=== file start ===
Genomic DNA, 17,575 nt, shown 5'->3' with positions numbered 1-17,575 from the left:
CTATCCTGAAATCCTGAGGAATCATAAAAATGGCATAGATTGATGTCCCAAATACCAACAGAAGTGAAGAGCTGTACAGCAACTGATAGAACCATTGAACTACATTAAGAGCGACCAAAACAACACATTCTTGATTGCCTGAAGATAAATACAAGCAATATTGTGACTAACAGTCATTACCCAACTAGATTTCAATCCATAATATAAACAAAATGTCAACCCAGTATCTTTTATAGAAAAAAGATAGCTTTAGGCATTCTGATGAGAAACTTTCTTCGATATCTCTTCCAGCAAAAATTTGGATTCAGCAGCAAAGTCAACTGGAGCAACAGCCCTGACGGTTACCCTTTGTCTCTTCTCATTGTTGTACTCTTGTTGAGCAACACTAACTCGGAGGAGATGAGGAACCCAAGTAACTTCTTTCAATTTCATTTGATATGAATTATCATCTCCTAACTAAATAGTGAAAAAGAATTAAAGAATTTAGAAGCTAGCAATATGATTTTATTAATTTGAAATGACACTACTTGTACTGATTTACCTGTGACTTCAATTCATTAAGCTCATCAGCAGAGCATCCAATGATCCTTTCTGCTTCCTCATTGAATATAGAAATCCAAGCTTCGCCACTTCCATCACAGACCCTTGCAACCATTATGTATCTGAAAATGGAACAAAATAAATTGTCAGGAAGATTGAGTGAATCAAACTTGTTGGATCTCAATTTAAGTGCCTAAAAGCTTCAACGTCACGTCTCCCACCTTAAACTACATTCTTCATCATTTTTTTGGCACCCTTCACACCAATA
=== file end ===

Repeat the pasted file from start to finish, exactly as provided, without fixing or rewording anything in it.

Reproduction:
Genomic DNA, 17,575 nt, shown 5'->3' with positions numbered 1-17,575 from the left:
CTATCCTGAAATCCTGAGGAATCATAAAAATGGCATAGATTGATGTCCCAAATACCAACAGAAGTGAAGAGCTGTACAGCAACTGATAGAACCATTGAACTACATTAAGAGCGACCAAAACAACACATTCTTGATTGCCTGAAGATAAATACAAGCAATATTGTGACTAACAGTCATTACCCAACTAGATTTCAATCCATAATATAAACAAAATGTCAACCCAGTATCTTTTATAGAAAAAAGATAGCTTTAGGCATTCTGATGAGAAACTTTCTTCGATATCTCTTCCAGCAAAAATTTGGATTCAGCAGCAAAGTCAACTGGAGCAACAGCCCTGACGGTTACCCTTTGTCTCTTCTCATTGTTGTACTCTTGTTGAGCAACACTAACTCGGAGGAGATGAGGAACCCAAGTAACTTCTTTCAATTTCATTTGATATGAATTATCATCTCCTAACTAAATAGTGAAAAAGAATTAAAGAATTTAGAAGCTAGCAATATGATTTTATTAATTTGAAATGACACTACTTGTACTGATTTACCTGTGACTTCAATTCATTAAGCTCATCAGCAGAGCATCCAATGATCCTTTCTGCTTCCTCATTGAATATAGAAATCCAAGCTTCGCCACTTCCATCACAGACCCTTGCAACCATTATGTATCTGAAAATGGAACAAAATAAATTGTCAGGAAGATTGAGTGAATCAAACTTGTTGGATCTCAATTTAAGTGCCTAAAAGCTTCAACGTCACGTCTCCCACCTTAAACTACATTCTTCATCATTTTTTTGGCACCCTTCACACCAATA